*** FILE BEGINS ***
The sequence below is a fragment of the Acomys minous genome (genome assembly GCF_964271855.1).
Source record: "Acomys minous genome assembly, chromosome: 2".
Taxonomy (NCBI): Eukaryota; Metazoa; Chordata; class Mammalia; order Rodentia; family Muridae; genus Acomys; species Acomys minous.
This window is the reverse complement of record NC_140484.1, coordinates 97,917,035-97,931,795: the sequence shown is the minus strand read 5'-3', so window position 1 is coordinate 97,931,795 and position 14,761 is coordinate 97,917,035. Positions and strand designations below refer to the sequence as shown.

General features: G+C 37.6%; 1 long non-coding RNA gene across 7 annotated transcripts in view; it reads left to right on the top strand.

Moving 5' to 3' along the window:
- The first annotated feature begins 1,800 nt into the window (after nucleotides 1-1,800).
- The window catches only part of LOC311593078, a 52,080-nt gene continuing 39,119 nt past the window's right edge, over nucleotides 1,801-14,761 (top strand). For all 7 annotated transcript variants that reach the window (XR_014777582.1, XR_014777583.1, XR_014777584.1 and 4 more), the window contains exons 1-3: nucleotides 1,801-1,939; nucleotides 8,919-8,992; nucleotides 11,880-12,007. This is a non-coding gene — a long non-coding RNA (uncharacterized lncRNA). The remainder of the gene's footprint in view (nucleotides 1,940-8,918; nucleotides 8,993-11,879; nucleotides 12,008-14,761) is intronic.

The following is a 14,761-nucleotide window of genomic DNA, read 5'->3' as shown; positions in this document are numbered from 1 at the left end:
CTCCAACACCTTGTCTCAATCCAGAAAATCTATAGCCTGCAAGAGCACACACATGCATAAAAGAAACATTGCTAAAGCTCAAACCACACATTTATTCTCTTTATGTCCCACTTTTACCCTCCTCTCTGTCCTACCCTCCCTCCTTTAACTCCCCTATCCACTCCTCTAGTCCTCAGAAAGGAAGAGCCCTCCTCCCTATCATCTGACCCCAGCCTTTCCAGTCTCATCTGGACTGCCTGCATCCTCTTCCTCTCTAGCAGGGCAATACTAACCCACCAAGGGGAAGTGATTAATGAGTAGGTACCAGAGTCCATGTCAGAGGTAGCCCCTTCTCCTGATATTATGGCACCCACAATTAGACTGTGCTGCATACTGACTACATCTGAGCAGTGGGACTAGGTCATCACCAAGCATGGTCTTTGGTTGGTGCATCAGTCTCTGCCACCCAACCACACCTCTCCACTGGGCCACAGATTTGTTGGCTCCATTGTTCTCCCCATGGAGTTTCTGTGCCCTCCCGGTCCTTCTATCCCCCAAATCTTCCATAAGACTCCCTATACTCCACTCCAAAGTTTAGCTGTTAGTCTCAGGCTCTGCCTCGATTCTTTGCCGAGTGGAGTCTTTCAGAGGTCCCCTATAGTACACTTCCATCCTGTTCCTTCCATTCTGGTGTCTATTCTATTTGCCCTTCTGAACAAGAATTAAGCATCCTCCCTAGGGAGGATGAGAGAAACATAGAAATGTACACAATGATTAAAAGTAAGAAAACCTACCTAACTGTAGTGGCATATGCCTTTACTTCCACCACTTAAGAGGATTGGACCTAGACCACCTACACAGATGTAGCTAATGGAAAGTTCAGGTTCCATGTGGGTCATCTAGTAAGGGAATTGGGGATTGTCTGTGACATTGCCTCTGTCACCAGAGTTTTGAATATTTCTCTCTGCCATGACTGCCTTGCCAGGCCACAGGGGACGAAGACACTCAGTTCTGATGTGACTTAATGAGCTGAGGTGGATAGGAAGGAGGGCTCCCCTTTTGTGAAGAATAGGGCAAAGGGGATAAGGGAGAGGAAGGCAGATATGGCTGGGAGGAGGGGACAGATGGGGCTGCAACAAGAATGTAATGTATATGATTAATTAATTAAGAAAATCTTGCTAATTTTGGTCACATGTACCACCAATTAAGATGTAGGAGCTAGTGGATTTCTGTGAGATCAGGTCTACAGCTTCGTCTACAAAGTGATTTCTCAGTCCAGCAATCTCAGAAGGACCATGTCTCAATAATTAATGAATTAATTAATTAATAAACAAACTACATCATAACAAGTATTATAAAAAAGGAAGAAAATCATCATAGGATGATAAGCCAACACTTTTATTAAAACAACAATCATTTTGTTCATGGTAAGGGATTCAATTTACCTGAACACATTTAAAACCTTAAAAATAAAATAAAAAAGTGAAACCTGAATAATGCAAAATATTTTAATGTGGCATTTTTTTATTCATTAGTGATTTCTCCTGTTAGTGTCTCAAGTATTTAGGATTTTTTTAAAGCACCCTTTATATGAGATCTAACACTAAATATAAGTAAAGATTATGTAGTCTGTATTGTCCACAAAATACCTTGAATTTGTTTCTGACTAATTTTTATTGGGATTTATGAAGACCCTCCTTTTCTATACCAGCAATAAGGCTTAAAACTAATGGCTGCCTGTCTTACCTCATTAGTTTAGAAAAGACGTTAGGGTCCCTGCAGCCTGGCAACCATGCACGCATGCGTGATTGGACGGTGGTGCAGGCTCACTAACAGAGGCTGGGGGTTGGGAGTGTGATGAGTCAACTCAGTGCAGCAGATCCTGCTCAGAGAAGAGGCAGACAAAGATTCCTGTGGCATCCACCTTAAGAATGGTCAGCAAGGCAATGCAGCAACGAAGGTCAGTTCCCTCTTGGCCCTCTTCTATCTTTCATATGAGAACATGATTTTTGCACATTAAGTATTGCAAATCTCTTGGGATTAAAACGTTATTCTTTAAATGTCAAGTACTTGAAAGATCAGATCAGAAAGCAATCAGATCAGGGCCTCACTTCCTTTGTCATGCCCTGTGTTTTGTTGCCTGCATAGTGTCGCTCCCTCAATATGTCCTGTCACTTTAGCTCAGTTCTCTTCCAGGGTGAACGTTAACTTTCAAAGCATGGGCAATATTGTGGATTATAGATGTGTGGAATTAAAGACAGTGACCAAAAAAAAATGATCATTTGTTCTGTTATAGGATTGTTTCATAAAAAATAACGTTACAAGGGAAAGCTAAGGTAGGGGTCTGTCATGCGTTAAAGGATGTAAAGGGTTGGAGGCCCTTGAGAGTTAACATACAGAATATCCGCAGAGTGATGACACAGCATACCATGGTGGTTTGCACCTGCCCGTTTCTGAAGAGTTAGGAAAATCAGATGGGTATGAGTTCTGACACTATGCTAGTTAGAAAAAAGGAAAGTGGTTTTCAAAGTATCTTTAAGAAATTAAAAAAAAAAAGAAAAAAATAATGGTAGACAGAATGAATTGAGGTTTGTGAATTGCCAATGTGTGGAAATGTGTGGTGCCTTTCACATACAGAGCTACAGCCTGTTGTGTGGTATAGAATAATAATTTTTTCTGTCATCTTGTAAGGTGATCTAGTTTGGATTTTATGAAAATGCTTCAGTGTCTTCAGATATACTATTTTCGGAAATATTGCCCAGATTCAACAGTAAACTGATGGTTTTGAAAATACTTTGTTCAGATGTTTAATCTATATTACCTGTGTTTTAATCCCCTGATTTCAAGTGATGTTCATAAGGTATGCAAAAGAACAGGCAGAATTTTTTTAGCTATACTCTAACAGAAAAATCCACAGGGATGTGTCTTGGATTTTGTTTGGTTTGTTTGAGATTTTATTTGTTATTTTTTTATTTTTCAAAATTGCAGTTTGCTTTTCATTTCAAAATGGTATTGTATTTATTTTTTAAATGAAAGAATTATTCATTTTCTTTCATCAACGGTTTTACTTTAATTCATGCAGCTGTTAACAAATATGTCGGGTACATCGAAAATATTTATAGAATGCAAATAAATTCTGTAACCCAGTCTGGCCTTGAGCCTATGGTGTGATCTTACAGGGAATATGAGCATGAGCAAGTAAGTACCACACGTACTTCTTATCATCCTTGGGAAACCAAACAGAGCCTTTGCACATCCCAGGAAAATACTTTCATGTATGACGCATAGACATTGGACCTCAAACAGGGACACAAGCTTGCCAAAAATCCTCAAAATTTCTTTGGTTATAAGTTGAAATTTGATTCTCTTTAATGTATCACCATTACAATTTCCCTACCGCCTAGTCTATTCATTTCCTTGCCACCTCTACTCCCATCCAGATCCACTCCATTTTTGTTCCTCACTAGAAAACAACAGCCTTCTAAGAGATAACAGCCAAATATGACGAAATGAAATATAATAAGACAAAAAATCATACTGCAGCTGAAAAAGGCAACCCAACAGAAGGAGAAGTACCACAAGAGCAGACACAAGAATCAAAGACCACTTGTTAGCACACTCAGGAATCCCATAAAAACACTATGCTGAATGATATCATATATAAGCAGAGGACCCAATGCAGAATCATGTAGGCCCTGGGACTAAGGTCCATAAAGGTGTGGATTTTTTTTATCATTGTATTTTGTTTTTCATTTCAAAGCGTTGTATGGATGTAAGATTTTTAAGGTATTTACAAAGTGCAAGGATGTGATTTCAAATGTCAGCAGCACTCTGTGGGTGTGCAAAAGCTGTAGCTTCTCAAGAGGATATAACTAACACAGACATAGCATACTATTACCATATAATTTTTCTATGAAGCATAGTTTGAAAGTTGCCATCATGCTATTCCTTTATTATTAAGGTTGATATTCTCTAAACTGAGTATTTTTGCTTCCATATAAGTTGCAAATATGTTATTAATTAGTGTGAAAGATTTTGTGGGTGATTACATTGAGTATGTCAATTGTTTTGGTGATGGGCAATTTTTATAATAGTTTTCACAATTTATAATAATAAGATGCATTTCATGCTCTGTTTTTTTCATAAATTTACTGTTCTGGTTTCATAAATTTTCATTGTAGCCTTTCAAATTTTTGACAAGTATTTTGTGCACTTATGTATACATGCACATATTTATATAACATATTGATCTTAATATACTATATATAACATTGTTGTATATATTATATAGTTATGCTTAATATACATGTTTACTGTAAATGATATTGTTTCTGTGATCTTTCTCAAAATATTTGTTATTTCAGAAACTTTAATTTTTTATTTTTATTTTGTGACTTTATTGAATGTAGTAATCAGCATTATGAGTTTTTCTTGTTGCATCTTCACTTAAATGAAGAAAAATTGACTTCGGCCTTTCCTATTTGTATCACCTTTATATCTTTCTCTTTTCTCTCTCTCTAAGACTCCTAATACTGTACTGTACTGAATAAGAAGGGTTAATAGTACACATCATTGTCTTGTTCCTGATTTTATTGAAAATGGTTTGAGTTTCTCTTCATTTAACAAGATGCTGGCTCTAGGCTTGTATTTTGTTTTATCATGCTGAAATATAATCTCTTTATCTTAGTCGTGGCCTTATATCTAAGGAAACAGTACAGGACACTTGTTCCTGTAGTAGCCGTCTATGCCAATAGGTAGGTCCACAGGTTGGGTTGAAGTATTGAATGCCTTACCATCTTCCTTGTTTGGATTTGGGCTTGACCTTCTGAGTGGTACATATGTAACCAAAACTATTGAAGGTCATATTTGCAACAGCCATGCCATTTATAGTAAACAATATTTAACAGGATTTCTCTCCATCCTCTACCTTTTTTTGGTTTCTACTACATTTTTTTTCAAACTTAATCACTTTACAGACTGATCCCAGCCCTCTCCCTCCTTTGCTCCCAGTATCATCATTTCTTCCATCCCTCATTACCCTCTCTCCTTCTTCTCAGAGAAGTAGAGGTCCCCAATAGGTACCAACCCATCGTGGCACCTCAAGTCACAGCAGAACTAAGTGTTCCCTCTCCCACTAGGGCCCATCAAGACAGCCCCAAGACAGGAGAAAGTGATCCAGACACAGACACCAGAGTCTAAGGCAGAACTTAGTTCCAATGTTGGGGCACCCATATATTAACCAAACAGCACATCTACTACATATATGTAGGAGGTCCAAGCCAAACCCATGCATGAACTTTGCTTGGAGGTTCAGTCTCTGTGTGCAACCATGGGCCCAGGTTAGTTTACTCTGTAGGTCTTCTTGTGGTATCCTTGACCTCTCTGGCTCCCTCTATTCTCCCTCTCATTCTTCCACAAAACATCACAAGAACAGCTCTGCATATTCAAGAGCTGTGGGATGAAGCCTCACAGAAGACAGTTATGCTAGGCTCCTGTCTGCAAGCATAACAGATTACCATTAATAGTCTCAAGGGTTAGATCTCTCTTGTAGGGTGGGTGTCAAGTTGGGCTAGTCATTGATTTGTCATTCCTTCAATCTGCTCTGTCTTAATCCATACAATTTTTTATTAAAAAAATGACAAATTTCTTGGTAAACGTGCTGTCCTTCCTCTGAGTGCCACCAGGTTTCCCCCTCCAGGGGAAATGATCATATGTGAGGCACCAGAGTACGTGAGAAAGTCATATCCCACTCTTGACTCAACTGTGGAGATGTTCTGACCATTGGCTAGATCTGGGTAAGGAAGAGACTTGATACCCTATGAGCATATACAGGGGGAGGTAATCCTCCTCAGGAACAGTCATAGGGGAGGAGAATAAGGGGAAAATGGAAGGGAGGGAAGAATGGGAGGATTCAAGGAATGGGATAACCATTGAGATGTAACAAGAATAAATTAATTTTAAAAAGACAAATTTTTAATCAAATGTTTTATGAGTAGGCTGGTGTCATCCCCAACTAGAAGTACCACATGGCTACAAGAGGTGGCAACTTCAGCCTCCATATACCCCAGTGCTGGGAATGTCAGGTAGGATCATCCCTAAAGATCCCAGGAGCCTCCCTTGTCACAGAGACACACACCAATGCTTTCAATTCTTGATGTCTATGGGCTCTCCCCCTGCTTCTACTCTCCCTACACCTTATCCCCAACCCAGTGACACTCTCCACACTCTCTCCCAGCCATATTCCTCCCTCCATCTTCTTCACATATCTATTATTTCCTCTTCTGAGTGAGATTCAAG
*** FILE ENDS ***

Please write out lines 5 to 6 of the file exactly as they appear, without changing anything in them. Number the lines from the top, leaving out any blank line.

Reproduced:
General features: G+C 37.6%; 1 long non-coding RNA gene across 7 annotated transcripts in view; it reads left to right on the top strand.

Moving 5' to 3' along the window: